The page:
August 2011

We had a tough customer stop in the other day wanting to test ride a Cortina.

Sadly we had to explain that while it was fine to crawl around on one, we did not have the right size to offer a test ride.

For those of you that don’t know, we put on a gravel ride in late September.  Well, we did last year, and we are doing it again this year, September 25th, and you can get all the details HERE.  You should sign up!

We are changing the start location this year to be right here at our shop, so we had to figure out how to get to the route, so Cody and I went out to ride the first half on Sunday morning.

It was a nice day for it, sunny and warm, and mild (if any) wind.  We both rode MASI cyclocross bikes, Cody on her Speciale CX and Steve on his Speciale CXSS.

The roads were fairly bumpy and really dusty.  We did not see many cars, which is always a plus as they kick up so much dust, but we were still well coated.  An inexpensive sunblock option.

On the way into town we stopped at the Taqueria truck for veggie burritos, a great ride!

We went for an overnight bike camping trip Saturday night to Lake MacBride.

We rode a bit of gravel along the way.

Steve rode his touring townie, Cody rode her Big Dummy (with handmade at Home Ec. Workshop waterproof saddle cover).

We slept in one of the Mountainsmith tents we sell.  Did you know we can sell you a tent?

We saw deer and toads and geese and frogs and turkeys and a raccoon investigated our bikes to see if we had anything good to eat stashed in there.

Steve had a flat.  It was a good trip!

Saturday, August 27th is the annual Courage Ride, a fun ride for a great cause.  Choose your distance on a course southwest of Iowa City.  Registration is open now!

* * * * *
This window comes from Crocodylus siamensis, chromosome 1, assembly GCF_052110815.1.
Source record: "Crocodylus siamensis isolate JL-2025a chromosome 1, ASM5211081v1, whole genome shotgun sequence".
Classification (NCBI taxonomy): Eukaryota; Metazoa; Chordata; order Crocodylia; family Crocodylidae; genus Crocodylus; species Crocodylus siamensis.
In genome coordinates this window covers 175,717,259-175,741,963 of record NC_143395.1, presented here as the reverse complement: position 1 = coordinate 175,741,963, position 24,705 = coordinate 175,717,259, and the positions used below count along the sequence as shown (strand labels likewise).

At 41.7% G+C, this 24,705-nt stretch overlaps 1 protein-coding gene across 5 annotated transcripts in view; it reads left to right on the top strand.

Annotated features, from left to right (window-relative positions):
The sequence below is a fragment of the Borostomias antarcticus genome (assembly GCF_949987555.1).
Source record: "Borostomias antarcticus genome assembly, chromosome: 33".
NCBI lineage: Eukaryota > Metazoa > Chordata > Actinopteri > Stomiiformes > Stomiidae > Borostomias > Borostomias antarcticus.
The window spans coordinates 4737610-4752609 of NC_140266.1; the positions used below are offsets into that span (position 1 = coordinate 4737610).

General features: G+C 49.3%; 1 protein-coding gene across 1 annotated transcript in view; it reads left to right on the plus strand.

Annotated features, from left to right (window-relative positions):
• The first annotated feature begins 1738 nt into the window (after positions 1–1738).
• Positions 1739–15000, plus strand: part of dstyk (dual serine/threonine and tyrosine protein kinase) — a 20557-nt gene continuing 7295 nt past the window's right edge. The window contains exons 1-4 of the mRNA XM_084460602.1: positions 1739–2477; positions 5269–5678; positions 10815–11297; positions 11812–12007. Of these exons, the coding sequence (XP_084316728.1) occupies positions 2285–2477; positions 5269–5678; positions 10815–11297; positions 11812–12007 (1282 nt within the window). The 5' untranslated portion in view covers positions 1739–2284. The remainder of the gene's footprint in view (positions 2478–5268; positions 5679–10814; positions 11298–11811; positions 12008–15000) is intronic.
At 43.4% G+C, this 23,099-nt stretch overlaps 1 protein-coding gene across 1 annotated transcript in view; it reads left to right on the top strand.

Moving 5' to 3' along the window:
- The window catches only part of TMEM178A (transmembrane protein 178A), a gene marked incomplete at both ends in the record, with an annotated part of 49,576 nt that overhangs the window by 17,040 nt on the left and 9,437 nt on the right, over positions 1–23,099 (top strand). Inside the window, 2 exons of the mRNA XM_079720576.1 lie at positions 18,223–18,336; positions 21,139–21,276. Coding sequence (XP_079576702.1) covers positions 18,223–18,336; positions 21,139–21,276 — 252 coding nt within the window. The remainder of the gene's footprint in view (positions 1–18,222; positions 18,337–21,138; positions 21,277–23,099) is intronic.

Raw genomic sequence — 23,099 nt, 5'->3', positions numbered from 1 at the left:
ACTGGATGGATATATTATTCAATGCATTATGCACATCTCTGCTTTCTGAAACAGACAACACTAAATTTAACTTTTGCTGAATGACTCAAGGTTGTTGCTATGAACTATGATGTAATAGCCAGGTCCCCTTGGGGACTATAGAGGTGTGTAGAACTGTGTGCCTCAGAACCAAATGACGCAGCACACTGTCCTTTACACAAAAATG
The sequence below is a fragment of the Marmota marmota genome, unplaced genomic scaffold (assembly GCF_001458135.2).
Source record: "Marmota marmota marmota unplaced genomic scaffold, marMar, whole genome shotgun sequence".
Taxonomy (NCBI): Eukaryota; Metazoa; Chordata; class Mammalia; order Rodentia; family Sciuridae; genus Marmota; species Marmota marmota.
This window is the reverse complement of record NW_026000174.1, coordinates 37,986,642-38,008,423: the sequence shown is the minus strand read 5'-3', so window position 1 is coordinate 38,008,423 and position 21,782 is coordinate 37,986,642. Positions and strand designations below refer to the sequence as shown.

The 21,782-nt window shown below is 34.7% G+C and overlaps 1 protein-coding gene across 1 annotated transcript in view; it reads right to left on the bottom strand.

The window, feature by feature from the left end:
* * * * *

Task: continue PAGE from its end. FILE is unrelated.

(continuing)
Lots of activities surround this event, including a silent auction.  Our contribution to this year’s silent auction is the Xtracycle Classic FreeRadical (bike nor groceries included, yo).  In dollars, the value is $500, and as we see it, the real value emerges when wresting free from dependence on motor vehicles.  Installation is included in the auction — we’ll help you get your long-tail bike rolling.


One of the many fringe benefits of living working in a bike shop is that you get to see what your co-workers ride.  For example, let us behold the freshly assembled bicycle of ace mechanic, James.

Hmm, it kinda looks like a Long Haul Trucker in a color offered several years ago.  Indeed, ’tis.  Built up with a slobber-worthy mix of new and old.

The attention to detail present on this ride makes me (Cody) nearly stagger.

Wipe the dribble from your chin, that drivetrain don’t care none about your fancy.  That’s a SACHS chain, fer crying out loud!

Ratcheting Suntour… better than index?  Some would say no doubt about it.

A new SON generator hub is an instant classic.  Hey, remember when I said we can order for your pleasure any lighting system via Peter White Cycles?

The Schmidt Edelux headlight, which we also offer via Peter White.

The Spanninga Pixeo is a sweet little bargain at $16.50.  Battery operated versions are slightly cheaper.

Here is some of that aforementioned detail attention.  The rear light cable is routed elegantly along the ridge of the stainless steel fender.

And, ya gotta love rack mounted fenders!  This is the stuff that makes me feel like we’ll make it through the impending apocalypse.  Or, James will anyway.


Another opinion piece on quality of life, city planning, and bicycles, in the NY Times.

Robin Utrecht/Agence France-Presse — Getty Images

By RUSSELL SHORTO Published: July 30, 2011

AS an American who has been living here for several years, I am struck, every time I go home, by the way American cities remain manacled to the car. While Europe is dealing with congestion and greenhouse gas buildup by turning urban centers into pedestrian zones and finding innovative ways to combine driving with public transportation, many American cities are carving out more parking spaces. It’s all the more bewildering because America’s collapsing infrastructure would seem to cry out for new solutions.

Geography partly explains the difference: America is spread out, while European cities predate the car. But Boston and Philadelphia have old centers too, while the peripheral sprawl in London and Barcelona mirrors that of American cities.